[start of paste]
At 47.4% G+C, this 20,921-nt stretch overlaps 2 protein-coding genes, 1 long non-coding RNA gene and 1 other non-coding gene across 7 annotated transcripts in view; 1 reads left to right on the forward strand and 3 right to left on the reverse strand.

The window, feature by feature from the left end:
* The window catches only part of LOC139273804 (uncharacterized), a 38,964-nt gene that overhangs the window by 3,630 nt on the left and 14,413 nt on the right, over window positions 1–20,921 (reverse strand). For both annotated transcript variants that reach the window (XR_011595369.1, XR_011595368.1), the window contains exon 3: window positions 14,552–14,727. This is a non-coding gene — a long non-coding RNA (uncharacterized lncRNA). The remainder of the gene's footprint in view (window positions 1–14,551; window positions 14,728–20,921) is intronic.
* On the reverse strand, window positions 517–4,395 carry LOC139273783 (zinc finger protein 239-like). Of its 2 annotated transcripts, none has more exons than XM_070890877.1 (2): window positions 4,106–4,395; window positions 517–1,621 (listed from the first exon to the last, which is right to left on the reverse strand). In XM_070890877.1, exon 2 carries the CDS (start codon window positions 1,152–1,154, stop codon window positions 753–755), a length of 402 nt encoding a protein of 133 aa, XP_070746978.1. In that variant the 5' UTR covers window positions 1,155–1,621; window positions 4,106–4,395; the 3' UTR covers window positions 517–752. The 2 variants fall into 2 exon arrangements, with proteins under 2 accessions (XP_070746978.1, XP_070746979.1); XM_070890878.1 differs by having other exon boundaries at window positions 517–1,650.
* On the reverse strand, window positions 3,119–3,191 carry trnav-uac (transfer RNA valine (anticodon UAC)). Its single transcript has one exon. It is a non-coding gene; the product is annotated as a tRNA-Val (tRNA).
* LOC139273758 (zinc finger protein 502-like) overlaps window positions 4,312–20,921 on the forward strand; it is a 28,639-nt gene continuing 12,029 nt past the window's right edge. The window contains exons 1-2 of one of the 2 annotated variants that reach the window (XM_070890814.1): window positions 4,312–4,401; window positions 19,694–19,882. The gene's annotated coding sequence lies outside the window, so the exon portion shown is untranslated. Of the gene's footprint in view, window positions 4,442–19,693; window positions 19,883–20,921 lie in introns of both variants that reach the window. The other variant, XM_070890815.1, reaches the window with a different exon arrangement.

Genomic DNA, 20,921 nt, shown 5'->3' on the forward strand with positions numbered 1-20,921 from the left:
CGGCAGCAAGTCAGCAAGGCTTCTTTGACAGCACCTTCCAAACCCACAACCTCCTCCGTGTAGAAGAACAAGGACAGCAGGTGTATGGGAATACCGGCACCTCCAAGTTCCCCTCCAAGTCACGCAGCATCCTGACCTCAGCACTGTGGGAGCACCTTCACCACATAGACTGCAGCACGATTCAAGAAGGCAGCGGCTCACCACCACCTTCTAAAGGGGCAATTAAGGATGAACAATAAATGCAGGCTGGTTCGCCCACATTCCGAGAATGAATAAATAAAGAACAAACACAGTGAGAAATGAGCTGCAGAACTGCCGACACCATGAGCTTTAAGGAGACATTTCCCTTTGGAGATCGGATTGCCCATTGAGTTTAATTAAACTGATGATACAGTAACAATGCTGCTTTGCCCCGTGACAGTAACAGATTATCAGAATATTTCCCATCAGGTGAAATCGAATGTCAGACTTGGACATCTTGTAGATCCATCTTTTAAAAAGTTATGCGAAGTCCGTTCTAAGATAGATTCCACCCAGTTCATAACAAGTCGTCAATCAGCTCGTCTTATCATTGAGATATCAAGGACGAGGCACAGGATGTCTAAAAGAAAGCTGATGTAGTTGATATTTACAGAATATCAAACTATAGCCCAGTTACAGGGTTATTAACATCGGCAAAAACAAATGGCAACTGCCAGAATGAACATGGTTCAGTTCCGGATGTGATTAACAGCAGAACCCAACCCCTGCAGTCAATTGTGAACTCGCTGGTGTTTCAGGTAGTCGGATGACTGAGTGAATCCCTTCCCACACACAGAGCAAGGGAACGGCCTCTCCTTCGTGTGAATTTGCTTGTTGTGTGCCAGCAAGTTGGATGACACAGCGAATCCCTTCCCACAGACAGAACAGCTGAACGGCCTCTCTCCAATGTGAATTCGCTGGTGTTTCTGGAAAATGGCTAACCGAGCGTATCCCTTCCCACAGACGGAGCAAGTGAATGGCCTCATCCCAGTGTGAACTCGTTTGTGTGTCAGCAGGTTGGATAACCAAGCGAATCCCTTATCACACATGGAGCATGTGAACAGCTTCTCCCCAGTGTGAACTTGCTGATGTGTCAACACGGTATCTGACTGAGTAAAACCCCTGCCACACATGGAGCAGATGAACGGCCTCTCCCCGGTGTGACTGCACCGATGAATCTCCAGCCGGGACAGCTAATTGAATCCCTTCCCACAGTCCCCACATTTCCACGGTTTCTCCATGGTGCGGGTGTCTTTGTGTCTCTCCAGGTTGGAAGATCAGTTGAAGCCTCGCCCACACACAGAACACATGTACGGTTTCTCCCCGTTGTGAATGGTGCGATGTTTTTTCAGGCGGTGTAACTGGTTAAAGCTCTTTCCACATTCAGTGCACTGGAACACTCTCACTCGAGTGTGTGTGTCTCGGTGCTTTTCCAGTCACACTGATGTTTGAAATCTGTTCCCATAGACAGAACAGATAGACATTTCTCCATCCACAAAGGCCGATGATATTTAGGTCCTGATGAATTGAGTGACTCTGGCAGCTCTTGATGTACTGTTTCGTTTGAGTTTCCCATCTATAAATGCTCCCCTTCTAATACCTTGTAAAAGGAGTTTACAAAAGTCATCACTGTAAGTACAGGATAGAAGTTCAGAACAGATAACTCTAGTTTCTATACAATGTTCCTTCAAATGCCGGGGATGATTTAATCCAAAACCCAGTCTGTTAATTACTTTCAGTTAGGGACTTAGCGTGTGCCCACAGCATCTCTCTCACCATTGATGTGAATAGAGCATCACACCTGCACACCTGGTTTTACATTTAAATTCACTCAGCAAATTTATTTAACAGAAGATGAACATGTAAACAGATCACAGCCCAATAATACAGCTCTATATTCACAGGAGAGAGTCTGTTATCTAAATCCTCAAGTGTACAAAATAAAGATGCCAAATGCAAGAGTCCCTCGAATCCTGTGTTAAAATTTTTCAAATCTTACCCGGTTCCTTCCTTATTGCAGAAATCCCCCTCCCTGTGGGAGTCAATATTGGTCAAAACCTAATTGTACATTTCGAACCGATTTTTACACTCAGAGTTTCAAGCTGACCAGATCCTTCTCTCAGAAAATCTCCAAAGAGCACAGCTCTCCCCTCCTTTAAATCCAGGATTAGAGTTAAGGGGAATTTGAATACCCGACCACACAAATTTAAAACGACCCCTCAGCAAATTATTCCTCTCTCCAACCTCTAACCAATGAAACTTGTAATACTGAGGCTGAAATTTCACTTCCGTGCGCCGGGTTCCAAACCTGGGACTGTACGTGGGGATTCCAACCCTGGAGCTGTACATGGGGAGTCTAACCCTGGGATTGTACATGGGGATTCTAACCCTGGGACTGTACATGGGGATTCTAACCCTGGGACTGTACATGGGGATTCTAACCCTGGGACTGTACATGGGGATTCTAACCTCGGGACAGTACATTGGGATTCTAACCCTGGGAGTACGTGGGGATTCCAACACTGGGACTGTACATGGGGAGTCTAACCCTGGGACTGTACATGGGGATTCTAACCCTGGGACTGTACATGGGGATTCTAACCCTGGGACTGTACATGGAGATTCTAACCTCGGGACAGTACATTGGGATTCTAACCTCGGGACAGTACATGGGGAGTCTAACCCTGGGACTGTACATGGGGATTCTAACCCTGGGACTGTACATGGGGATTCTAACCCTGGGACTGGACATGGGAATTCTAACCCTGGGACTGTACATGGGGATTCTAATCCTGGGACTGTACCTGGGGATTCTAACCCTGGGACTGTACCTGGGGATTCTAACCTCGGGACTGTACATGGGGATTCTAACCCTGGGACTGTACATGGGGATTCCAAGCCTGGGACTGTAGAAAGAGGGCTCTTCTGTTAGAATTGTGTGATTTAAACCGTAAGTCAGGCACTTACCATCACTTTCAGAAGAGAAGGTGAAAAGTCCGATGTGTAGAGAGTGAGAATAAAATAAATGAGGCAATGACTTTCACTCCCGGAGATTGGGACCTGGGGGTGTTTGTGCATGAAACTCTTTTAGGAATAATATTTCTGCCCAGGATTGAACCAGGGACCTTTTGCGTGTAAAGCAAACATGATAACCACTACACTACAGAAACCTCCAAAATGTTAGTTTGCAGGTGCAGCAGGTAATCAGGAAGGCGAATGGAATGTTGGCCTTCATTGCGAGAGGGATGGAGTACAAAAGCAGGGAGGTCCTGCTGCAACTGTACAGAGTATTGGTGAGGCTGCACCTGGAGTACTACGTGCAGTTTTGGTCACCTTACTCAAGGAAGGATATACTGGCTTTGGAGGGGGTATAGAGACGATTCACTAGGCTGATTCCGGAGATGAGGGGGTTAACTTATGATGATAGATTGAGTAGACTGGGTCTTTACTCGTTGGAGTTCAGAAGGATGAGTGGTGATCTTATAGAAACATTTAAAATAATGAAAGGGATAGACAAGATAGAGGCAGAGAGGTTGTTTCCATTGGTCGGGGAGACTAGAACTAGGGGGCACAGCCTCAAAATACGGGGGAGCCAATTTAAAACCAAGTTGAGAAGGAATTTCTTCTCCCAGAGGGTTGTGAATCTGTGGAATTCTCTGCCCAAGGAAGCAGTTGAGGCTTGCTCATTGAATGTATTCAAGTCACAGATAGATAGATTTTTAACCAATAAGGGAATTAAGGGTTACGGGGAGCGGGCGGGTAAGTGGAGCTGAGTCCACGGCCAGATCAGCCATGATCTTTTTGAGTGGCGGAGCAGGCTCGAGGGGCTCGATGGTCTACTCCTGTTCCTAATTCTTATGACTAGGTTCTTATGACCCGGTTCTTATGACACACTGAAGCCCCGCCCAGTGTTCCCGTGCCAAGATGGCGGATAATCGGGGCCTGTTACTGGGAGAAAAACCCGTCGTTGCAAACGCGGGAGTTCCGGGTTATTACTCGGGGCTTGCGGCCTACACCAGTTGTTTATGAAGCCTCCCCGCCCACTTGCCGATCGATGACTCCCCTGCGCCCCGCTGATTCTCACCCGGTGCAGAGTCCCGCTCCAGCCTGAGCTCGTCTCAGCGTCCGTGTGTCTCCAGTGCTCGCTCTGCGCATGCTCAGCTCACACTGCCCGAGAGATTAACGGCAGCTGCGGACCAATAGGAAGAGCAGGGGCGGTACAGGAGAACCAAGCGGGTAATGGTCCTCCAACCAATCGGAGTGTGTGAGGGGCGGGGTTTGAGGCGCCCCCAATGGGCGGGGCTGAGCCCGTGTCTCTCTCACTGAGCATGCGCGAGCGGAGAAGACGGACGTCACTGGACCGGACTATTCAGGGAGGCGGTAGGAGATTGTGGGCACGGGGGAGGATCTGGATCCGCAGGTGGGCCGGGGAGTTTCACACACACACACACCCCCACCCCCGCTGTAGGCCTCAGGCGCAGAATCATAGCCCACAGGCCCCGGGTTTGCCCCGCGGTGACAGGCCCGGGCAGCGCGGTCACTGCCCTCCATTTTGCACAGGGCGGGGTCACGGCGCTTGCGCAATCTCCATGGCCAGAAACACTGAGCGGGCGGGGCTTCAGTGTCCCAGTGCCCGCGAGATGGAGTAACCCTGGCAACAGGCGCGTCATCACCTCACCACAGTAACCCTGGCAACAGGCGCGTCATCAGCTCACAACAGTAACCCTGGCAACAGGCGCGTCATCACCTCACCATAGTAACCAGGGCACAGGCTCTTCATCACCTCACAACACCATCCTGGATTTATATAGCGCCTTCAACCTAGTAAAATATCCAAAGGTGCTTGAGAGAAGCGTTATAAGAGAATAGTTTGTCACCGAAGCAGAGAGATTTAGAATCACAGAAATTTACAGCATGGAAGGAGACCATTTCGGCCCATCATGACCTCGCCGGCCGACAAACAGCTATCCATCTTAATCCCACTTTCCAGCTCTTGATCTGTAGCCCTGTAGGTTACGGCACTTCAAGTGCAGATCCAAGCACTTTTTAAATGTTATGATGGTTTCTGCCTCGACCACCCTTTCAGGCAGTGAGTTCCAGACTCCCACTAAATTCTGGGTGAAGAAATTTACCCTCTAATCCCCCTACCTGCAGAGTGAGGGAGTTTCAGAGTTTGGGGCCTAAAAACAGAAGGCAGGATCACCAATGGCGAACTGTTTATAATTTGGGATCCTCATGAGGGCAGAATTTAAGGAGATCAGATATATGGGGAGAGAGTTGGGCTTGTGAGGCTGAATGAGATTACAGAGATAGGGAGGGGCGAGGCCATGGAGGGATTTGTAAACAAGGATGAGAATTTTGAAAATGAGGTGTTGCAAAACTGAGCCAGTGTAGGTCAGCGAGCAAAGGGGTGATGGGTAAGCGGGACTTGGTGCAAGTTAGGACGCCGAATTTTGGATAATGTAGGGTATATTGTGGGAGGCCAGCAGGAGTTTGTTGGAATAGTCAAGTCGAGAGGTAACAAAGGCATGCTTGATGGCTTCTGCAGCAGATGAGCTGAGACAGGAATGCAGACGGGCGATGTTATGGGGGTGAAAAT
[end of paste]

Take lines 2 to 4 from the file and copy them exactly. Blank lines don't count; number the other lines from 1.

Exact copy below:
The window, feature by feature from the left end:
* The window catches only part of LOC139273804 (uncharacterized), a 38,964-nt gene that overhangs the window by 3,630 nt on the left and 14,413 nt on the right, over window positions 1–20,921 (reverse strand). For both annotated transcript variants that reach the window (XR_011595369.1, XR_011595368.1), the window contains exon 3: window positions 14,552–14,727. This is a non-coding gene — a long non-coding RNA (uncharacterized lncRNA). The remainder of the gene's footprint in view (window positions 1–14,551; window positions 14,728–20,921) is intronic.
* On the reverse strand, window positions 517–4,395 carry LOC139273783 (zinc finger protein 239-like). Of its 2 annotated transcripts, none has more exons than XM_070890877.1 (2): window positions 4,106–4,395; window positions 517–1,621 (listed from the first exon to the last, which is right to left on the reverse strand). In XM_070890877.1, exon 2 carries the CDS (start codon window positions 1,152–1,154, stop codon window positions 753–755), a length of 402 nt encoding a protein of 133 aa, XP_070746978.1. In that variant the 5' UTR covers window positions 1,155–1,621; window positions 4,106–4,395; the 3' UTR covers window positions 517–752. The 2 variants fall into 2 exon arrangements, with proteins under 2 accessions (XP_070746978.1, XP_070746979.1); XM_070890878.1 differs by having other exon boundaries at window positions 517–1,650.